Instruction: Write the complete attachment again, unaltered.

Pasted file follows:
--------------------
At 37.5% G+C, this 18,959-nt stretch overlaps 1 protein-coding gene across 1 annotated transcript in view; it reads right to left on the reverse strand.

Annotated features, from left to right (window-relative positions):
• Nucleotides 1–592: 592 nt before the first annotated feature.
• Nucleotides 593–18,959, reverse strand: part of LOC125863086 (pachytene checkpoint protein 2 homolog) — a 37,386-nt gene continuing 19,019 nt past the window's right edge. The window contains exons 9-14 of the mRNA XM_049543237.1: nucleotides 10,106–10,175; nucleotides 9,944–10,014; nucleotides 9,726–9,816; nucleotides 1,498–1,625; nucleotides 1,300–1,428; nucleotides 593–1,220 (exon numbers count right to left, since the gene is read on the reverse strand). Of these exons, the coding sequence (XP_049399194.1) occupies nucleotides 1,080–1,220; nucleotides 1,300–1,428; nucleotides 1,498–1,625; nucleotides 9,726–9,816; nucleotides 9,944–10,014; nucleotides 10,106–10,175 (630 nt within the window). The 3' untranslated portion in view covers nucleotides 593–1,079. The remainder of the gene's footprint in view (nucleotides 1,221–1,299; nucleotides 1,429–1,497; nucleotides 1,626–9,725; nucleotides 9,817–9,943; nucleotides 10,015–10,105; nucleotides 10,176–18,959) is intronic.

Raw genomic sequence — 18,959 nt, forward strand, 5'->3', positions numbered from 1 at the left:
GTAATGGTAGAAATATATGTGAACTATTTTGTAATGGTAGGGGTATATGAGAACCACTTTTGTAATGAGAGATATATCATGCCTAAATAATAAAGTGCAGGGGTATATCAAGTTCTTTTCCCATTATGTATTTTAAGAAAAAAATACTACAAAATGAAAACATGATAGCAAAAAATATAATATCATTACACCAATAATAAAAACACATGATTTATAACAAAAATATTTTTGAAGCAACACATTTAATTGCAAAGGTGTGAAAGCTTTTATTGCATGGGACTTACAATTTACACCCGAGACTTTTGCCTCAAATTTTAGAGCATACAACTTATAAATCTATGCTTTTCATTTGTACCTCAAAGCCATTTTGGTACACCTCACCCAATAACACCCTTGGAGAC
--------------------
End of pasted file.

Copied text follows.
At 37.5% G+C, this 18,959-nt stretch overlaps 1 protein-coding gene across 1 annotated transcript in view; it reads right to left on the reverse strand.

Annotated features, from left to right (window-relative positions):
• Nucleotides 1–592: 592 nt before the first annotated feature.
• Nucleotides 593–18,959, reverse strand: part of LOC125863086 (pachytene checkpoint protein 2 homolog) — a 37,386-nt gene continuing 19,019 nt past the window's right edge. The window contains exons 9-14 of the mRNA XM_049543237.1: nucleotides 10,106–10,175; nucleotides 9,944–10,014; nucleotides 9,726–9,816; nucleotides 1,498–1,625; nucleotides 1,300–1,428; nucleotides 593–1,220 (exon numbers count right to left, since the gene is read on the reverse strand). Of these exons, the coding sequence (XP_049399194.1) occupies nucleotides 1,080–1,220; nucleotides 1,300–1,428; nucleotides 1,498–1,625; nucleotides 9,726–9,816; nucleotides 9,944–10,014; nucleotides 10,106–10,175 (630 nt within the window). The 3' untranslated portion in view covers nucleotides 593–1,079. The remainder of the gene's footprint in view (nucleotides 1,221–1,299; nucleotides 1,429–1,497; nucleotides 1,626–9,725; nucleotides 9,817–9,943; nucleotides 10,015–10,105; nucleotides 10,176–18,959) is intronic.

Raw genomic sequence — 18,959 nt, forward strand, 5'->3', positions numbered from 1 at the left:
GTAATGGTAGAAATATATGTGAACTATTTTGTAATGGTAGGGGTATATGAGAACCACTTTTGTAATGAGAGATATATCATGCCTAAATAATAAAGTGCAGGGGTATATCAAGTTCTTTTCCCATTATGTATTTTAAGAAAAAAATACTACAAAATGAAAACATGATAGCAAAAAATATAATATCATTACACCAATAATAAAAACACATGATTTATAACAAAAATATTTTTGAAGCAACACATTTAATTGCAAAGGTGTGAAAGCTTTTATTGCATGGGACTTACAATTTACACCCGAGACTTTTGCCTCAAATTTTAGAGCATACAACTTATAAATCTATGCTTTTCATTTGTACCTCAAAGCCATTTTGGTACACCTCACCCAATAACACCCTTGGAGAC